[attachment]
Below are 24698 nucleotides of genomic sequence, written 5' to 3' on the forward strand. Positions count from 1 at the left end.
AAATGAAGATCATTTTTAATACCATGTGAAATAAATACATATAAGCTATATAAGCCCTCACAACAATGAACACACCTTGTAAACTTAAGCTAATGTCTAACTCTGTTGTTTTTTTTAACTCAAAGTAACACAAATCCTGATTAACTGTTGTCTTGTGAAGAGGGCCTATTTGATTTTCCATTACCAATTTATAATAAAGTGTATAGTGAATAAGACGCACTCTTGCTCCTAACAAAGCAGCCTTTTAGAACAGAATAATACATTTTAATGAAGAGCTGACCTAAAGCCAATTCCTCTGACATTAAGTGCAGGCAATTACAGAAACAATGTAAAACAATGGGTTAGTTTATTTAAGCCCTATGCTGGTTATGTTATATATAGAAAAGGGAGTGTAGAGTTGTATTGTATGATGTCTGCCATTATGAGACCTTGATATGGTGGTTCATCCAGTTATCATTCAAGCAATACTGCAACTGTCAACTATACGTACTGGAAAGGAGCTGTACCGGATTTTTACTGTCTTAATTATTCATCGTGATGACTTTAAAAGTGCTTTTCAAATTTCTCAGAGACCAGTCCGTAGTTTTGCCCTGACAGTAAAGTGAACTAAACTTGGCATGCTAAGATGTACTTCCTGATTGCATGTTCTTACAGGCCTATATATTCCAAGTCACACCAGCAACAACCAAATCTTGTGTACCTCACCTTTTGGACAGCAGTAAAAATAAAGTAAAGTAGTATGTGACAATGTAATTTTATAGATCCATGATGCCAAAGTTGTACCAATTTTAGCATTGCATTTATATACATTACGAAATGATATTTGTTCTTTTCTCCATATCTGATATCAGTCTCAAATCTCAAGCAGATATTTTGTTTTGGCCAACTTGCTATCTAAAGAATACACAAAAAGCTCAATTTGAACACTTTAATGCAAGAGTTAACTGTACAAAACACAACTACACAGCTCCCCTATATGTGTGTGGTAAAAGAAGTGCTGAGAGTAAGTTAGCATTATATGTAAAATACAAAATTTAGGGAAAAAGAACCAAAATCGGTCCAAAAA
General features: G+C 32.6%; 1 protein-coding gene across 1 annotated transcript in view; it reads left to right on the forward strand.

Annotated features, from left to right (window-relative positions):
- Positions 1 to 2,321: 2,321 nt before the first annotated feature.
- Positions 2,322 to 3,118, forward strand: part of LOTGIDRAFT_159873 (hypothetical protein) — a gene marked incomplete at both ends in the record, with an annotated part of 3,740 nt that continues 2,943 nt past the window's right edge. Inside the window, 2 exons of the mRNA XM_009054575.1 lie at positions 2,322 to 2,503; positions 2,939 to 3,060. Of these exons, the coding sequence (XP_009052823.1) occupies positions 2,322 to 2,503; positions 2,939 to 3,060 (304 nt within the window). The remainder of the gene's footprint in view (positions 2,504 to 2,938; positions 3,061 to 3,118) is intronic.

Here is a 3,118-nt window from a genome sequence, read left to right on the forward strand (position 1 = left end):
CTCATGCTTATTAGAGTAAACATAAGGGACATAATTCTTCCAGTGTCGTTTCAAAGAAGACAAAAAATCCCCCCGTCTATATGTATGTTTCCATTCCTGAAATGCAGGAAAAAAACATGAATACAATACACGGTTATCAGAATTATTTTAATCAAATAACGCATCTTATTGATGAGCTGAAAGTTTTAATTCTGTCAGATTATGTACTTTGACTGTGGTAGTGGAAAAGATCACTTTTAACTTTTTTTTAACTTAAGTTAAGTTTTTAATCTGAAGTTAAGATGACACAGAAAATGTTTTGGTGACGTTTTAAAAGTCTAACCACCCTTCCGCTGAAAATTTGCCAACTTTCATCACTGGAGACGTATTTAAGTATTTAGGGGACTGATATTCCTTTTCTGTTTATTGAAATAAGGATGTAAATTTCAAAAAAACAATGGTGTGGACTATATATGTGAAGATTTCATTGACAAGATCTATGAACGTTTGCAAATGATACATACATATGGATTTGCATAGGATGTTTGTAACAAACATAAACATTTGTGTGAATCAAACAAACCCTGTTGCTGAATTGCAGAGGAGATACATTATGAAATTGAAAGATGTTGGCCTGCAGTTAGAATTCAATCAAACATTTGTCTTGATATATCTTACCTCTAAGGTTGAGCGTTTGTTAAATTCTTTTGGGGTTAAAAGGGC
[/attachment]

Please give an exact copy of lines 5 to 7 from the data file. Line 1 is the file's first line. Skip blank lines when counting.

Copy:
- Positions 1 to 2,321: 2,321 nt before the first annotated feature.
- Positions 2,322 to 3,118, forward strand: part of LOTGIDRAFT_159873 (hypothetical protein) — a gene marked incomplete at both ends in the record, with an annotated part of 3,740 nt that continues 2,943 nt past the window's right edge. Inside the window, 2 exons of the mRNA XM_009054575.1 lie at positions 2,322 to 2,503; positions 2,939 to 3,060. Of these exons, the coding sequence (XP_009052823.1) occupies positions 2,322 to 2,503; positions 2,939 to 3,060 (304 nt within the window). The remainder of the gene's footprint in view (positions 2,504 to 2,938; positions 3,061 to 3,118) is intronic.

Here is a 3,118-nt window from a genome sequence, read left to right on the forward strand (position 1 = left end):